1000 Spanish Words

Sometimes I forget that if I want God to use me, even in the tiniest way, I have to be available.

Sometimes that’s a big task, and sometimes it’s as simple as putting down my phone and being a part of the world around me.

I was reminded of this in a sweet little children’s library in Peru.

The house we are staying in is located in the jungle and there is no wi-fi access (Which is totally not a bad thing, in fact I’m actually very glad there isn’t.) One of the perks of going into town is that often times we would have wi-fi access. On this day, we were using the library’s wifi.

Earlier that morning we had visited Curi, a cacao (chocolate) farmer and we explored his fascinating plantation. We spent the morning learning about all the work that Curi does and the incredible business he has developed. We had taken tons of pictures and we had such a great time (Even though he took us on a steep walk through the jungle in flip flops, “looking for tigers”.) Being at the library where we could access the internet was the perfect opportunity for us to share these pictures with the Facebook and Instagram world.

As I was mindlessly refreshing my Facebook news feed over and over again only to discover that hardly anything had changed, I felt a sudden conviction.

Let me just tell you that usually when I am in an environment where there are kids around, I am right there with them. God has really given me a heart for kids, and I find so much joy in the presence of children, laughing and playing. But there I was, at this gorgeous children’s library, surrounded by precious kids who were running around and laughing and playing. Yet I was more interested in how many people would like my photos on Instagram. I was ignoring the beautiful little people around me.

Though the conviction was strong and demanding, it was also mildly confusing. I couldn’t have just walked up to a kid and started talking to them like I normally would – I don’t speak much Spanish at all. How could I possibly interact with people I couldn’t start a conversation with? I so desperately wanted to talk to these kids, and it felt like Jesus wanted me to as well, but since I know very minimal Spanish, I decided to selfishly ignore this conviction and continue mindlessly scrolling through the internet.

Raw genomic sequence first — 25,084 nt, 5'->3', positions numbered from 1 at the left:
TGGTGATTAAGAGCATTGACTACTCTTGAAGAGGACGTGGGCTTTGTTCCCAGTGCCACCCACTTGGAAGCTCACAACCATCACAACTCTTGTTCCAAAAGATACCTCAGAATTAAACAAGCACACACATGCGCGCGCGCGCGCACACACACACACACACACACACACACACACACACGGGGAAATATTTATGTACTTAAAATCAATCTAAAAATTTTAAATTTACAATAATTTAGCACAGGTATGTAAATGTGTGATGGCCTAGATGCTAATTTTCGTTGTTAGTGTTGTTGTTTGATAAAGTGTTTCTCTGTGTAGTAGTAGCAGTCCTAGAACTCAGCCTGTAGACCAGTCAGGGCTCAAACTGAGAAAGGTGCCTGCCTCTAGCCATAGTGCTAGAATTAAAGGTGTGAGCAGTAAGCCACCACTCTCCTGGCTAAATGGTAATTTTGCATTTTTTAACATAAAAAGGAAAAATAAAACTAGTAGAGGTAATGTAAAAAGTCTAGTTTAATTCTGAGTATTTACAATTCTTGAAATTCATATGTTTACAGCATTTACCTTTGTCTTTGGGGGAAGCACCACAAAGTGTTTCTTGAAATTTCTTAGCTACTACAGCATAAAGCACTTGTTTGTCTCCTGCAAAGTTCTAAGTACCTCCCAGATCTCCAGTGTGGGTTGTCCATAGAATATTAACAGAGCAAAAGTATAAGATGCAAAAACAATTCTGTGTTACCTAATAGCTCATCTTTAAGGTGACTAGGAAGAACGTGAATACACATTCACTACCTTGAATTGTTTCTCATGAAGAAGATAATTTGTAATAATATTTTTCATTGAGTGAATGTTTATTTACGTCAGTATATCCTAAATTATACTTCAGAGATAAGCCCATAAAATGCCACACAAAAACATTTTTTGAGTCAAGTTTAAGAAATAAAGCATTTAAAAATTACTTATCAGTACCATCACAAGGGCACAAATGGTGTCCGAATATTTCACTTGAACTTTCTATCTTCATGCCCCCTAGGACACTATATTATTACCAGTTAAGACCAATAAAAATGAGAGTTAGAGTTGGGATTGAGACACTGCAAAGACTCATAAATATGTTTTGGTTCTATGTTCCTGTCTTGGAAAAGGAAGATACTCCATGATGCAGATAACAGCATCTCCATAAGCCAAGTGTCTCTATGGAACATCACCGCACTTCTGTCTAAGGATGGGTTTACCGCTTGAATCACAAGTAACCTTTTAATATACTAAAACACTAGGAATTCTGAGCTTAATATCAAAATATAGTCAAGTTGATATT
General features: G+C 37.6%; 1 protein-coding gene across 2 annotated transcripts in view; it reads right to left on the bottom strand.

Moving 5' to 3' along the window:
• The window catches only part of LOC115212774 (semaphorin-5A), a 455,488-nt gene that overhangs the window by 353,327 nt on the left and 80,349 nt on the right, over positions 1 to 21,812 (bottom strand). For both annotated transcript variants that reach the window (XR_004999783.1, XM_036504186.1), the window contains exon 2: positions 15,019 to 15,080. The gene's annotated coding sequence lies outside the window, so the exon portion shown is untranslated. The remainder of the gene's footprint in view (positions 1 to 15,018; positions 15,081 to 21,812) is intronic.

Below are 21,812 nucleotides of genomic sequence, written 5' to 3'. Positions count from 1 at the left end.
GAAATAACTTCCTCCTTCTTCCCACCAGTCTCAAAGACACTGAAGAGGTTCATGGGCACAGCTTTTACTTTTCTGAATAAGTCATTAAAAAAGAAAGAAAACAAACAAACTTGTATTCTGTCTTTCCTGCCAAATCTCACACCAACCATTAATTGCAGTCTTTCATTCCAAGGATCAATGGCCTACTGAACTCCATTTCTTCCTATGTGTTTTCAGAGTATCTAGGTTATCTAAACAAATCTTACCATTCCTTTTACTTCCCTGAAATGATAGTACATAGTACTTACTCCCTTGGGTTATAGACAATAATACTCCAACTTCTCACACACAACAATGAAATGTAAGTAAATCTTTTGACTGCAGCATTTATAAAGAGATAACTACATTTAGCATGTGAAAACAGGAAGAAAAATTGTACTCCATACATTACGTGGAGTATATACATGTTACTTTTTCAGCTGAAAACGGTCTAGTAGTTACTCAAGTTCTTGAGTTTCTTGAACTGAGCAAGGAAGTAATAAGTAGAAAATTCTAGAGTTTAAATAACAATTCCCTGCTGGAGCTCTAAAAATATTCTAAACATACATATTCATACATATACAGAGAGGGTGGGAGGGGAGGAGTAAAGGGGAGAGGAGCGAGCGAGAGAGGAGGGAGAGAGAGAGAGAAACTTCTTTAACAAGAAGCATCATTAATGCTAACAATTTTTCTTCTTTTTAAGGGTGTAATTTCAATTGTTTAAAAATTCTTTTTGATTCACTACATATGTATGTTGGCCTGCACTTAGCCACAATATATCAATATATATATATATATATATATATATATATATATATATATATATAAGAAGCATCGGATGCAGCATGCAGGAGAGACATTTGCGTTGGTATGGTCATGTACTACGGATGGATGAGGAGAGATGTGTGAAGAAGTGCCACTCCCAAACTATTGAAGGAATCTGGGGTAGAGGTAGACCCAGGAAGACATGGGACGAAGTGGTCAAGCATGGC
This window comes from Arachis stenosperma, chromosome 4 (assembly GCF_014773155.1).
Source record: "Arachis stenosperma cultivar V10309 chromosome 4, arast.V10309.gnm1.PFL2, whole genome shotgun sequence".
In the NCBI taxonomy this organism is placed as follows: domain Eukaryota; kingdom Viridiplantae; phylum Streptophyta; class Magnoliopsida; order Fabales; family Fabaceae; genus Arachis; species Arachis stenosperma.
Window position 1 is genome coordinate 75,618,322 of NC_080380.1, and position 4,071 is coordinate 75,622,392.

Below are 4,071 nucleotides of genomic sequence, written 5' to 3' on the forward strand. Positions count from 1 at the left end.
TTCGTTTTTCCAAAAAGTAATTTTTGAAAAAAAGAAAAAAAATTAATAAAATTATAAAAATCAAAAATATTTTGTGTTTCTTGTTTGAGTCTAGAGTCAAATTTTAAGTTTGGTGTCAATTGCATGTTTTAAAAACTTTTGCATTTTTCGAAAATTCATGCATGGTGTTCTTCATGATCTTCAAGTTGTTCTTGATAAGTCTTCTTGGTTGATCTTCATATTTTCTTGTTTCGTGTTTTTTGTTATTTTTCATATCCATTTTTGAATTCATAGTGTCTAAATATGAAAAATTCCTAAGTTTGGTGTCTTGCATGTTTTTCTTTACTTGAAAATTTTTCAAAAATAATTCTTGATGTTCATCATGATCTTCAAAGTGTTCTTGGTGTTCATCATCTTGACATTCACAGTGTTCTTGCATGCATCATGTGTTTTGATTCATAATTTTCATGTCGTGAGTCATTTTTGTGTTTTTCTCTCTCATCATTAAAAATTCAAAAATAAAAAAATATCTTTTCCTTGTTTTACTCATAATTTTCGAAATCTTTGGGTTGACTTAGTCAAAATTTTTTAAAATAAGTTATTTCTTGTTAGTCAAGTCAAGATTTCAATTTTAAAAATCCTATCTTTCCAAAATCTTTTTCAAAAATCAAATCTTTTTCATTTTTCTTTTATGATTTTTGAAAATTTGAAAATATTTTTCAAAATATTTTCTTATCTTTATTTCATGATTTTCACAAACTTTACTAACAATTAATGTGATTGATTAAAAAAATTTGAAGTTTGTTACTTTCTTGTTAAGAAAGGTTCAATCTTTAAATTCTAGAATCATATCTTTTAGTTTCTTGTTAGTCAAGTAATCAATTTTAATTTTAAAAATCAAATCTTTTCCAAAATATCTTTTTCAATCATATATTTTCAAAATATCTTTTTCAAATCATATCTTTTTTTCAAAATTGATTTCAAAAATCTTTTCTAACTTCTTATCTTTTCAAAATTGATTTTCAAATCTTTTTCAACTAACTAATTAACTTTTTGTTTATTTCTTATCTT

Until I actually couldn’t stand looking at my phone any longer. I had seen all that the Internet had to offer that day.

So I put my phone down, and started looking around the room. I had no clue what to do with my helpless self, and I felt a little bit like I was simply there just taking up space.

I walked to a shelf and picked up a children’s book called “1000 Spanish Words”. I took it back to the table we were sitting at and began looking through it. Each page had a different room or scene and different items labelled in Spanish. For example, there was “La cocina”, which means “The kitchen”, and one of the labelled items was “La manzana”, which means “The apple.” I looked through these pages just to see how many of the words I actually knew. (There were not many, by the way.)

And then, something amazing happened.

Before I knew it, we were surrounded by several children and I found myself pointing to items on the pages and saying things like “Te gusta (Do you like) la manzana?” and as they answered “si” or “no” with cute little giggles on their expressive faces they were so entertained. This went on for quite some time and we were having so much fun together.

Suddenly, this language barrier didn’t feel so massive. I spoke to them using the little Spanish I know, and when I was totally lost (which was quite often), I asked my wonderful friend Tat to translate. (Seriously I’m not sure what I would do without her and I’m so thankful that she doesn’t mind hearing “How do you say _____ in Spanish?” 17 times a day. THANKS TAT!)

We spent the afternoon laughing and reading stories to children in English. They smiled the whole time, and the look on their captivated faces hid the fact that we spoke different languages. And the completion of a story was always followed by a big hug, and a huge “GRACIAS!!”

One of the girls asked me to read her a story and I decided I would read it in Spanish this time, though there was no doubt in my mind that I would brutalize the pronunciation. And as I read I found myself saying “Si?” after reading a word I wasn’t sure I knew how to say, and the tiny child would nod her head or correct me. She didn’t mind that I couldn’t speak to her confidently in her language. And I didn’t mind asking a 7 year old girl if I was pronouncing a word correctly. We enjoyed each others’ company even though our words were few. Deep conversations are not the only way to connect.

I cannot sufficiently sum up why this day was so special to me. There’s a good chance I’m the only one who thinks this story is even significant in any way. But that is 100% alright with me because Jesus was there urging me on, and unlike so many other times; I listened. And he did something great in my heart. 

I left the library that day with a joyful heart and an important lesson learned; sometimes we have to simply be available for God to use us, even the tiniest way.

I am really, really glad I put down my phone that day.

   Some of the murals at the back of the library 



“God is love”

Inside of the library